Celebrated as the most shot-up movie location ranch in motion picture history, the Iverson Movie Ranch, situated in the picturesque rocky foothills of the Santa Susana Mountains just northwest of Chatsworth, has been used to simulate terrain in Africa, Asia, the South Seas, the Wild West and Alien Planetscapes.
As many as 2,000 motion pictures and television shows are reported to have used the Iverson Movie Ranch to shoot some or all of their outdoor scenes. Its picturesque sandstone boulders, oak trees, along with Chatsworth Peak, Rocky Peak and Oat Mountain backdrops, make it one of the most recognizable sites to movie viewers of all generations.
The history of the Iverson Ranch began about 1884, when James R. Williams convinced his sister-in-law Agusta Wagman, an emigrant from Norrkoping, Sweden, to homestead 160 rocky acres immediately east of the Niels Johnson Ranch to the south of Devil Canyon in northwest Chatsworth. He had already homesteaded his 160-acre parcel south of the Johnsons about 1882 and planned to raise cattle.
He also had a scheme to acquire Agusta’s property once her homestead was “proved up.” However, after living alone for a few years during which she barely eeked a farm out of the rocky soil, Agusta changed her mind and decided to keep the farm she had worked so hard to get started.
In October 1888, Agusta met and married Carl Iverson, an emigrant from Norway. When the 1900 Federal Census was conducted, the Iversons listed five children: Carl, Irma, Aaron, Joseph and Jena. Eventually the Iverson Ranch grew to more than 500 acres. Later the Williams’ homestead became part of the infamous Spahn Ranch, but that’s another story.
In 1912, the completion of the California Aqueduct brought water and settlers to the San Fernando Valley, and portions of D.W. Griffith’s Man’s Genesis (1912) was filmed at the Iverson Ranch. The very next year Cecil B. DeMille shot The Squaw Man (1914) in Chatsworth.
During the early years Carl, Agusta and son Joseph managed the ranch. Around 1927, the ownership of the ranch was given to two of the sons (Aaron and Joseph), the other children having moved away.
The original Iverson Ranch was located north of Santa Susana Pass Road and ran west from just east of today's Topanga Canyon Boulevard to the Johnson Ranch on the west. In 1929, the Johnson Ranch was sold and became the Brandeis Ranch, which I’ll cover in a later chapter.
In its heyday, in addition to the magnificent rock outcroppings, rugged chaparral, and oak tree landscape, the ranch had miles of scenic chase and insert roads, a complete adobe village, a western street, and a ranch set that included a ranch house, bunkhouse, barn and other outbuildings. It also had many small buildings that were used as miner cabins, outlaw shacks and stagecoach relay stations.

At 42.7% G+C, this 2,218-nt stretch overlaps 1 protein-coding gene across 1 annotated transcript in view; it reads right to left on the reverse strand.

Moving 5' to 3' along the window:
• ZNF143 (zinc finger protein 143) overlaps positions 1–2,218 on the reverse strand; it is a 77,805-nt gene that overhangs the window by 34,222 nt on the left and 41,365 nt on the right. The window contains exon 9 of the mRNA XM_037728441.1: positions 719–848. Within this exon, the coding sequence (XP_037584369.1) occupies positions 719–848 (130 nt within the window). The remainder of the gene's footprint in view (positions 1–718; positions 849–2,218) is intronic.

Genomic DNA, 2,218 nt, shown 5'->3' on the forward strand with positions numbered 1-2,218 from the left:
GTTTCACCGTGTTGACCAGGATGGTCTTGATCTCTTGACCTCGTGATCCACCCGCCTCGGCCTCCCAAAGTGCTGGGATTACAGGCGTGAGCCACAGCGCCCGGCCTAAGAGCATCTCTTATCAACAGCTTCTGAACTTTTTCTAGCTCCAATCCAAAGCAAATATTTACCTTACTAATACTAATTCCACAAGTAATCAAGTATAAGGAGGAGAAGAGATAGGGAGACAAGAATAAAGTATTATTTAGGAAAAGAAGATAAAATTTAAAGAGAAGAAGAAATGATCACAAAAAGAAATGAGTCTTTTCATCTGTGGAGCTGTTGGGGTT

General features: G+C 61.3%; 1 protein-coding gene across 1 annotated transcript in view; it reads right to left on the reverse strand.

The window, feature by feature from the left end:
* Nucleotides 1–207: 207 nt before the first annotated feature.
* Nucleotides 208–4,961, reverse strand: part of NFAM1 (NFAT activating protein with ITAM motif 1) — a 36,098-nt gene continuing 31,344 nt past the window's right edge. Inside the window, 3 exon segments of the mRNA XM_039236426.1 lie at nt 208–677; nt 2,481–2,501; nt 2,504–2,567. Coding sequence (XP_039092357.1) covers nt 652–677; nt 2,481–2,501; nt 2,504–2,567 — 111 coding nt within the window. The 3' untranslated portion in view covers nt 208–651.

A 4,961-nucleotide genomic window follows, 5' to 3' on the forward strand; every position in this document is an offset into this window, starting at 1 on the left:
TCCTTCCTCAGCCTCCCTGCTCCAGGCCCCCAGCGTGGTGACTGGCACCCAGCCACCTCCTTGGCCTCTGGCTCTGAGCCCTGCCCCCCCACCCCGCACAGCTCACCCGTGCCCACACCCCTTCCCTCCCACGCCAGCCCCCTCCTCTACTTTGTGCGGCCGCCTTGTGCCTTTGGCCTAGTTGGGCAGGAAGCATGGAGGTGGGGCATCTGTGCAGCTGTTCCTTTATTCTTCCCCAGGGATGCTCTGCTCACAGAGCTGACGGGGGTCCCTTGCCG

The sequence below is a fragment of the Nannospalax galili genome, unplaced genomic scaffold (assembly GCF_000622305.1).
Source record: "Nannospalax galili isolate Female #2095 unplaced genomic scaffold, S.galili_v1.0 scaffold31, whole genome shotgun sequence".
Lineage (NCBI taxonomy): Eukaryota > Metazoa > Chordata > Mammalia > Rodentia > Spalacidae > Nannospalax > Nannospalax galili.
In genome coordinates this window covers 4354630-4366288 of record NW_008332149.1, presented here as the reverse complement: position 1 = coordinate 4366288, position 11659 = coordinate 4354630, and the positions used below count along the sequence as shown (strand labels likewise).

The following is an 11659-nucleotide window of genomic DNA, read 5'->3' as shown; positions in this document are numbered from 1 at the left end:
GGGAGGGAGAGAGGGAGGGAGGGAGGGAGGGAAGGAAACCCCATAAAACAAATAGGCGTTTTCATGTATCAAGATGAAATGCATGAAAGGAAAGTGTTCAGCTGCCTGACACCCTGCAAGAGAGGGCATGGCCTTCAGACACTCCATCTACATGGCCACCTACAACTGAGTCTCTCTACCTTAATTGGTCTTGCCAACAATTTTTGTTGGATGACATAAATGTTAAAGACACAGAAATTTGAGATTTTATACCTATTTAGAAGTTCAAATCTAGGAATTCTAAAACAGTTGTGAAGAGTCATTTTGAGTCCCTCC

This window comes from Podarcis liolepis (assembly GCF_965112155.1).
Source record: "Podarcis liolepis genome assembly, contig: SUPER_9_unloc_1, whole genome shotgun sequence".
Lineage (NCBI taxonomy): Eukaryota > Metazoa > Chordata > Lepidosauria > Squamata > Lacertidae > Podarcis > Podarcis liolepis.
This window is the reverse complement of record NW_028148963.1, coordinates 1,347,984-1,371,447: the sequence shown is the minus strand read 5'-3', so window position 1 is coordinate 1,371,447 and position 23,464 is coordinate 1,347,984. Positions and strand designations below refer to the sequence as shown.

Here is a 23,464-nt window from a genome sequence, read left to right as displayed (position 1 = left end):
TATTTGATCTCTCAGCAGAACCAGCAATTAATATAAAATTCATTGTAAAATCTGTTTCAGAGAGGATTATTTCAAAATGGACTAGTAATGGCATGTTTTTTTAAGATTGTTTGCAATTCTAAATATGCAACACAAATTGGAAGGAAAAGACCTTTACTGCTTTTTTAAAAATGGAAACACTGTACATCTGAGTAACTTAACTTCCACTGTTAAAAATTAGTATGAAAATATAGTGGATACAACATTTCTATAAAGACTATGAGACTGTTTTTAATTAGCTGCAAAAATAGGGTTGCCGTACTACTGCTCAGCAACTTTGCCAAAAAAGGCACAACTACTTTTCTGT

By 1937, the Iverson Ranch reported an income of more than $50,000 a year. The Iversons had a standard charge of $150 per camera per day for "Quickie B-Westerns," but charged major film companies more.
Iverson’s eccentric system of charging film-makers included a charge of 50¢ per day for each person entering the "ranch," 25¢ per horse per day, $1 per day for light vehicles, $2 per day for trucks, and $100 per day for each additional camera and generator. There were additional charges for electricity and water usage.
The Iversons also required all sets built on the ranch be left in place when filming was finished, but guaranteed they would not be used or remodeled by another film company for a period of two years. In 1937, the Iversons estimated there was a million dollars worth of sets in place on the ranch: The garrison for Lives of a Bengal Lancer cost $150,000, and the outpost for Wee Willie Winkie cost $40,000. Deserted buildings on the ranch (in 1937) included those used in filming Ali Baba Goes to Town, Wells Fargo, The Good Earth, They Gave Him a Gun, The Firefly, The Bride Wore Red, The Old Soak, and High, Wide and Handsome.
By 1962, the ownership of the ranch had been divided into two sections: Joseph owning the lower Iverson; and Aaron, the upper Iverson. In 1966-68, the construction of the Simi Valley Freeway (California Route 118/Ronald Reagan Freeway) cut the Iverson Ranch in half. By the end of the ‘60s, the incessant freeway noise kept the ranch from being a viable movie location any longer.
In 1982, Joe Iverson sold the lower Iverson to Robert G. Sherman, who almost immediately began subdividing the property. By the 1990s, most of the ranch had been subdivided into three portions:
The Upper Iverson Ranch is now known as Indian Springs and Indian Falls--large estate-size homes in a gate-guarded community.
The Iverson Ranch Set, sometimes called the Middle Ranch, is now the Summerset Village luxury rental apartments.
The Lower Iverson Ranch now includes the old Joseph Iverson residence, the Indian Hills Mobile Home Village, the Cal-West Townhomes, the Church at Rocky Peak, and several acres of vacant land that once was the home of Carl and Agusta Iverson (and is often referred to as the Old Folks Home; it finally succumbed in 2008 to one of the many brushfires in the area). The only untouched portion of the lower Iverson Ranch is a 23-acre Garden of the Gods public park that straddles Redmesa Road, north of Santa Susana Pass Road.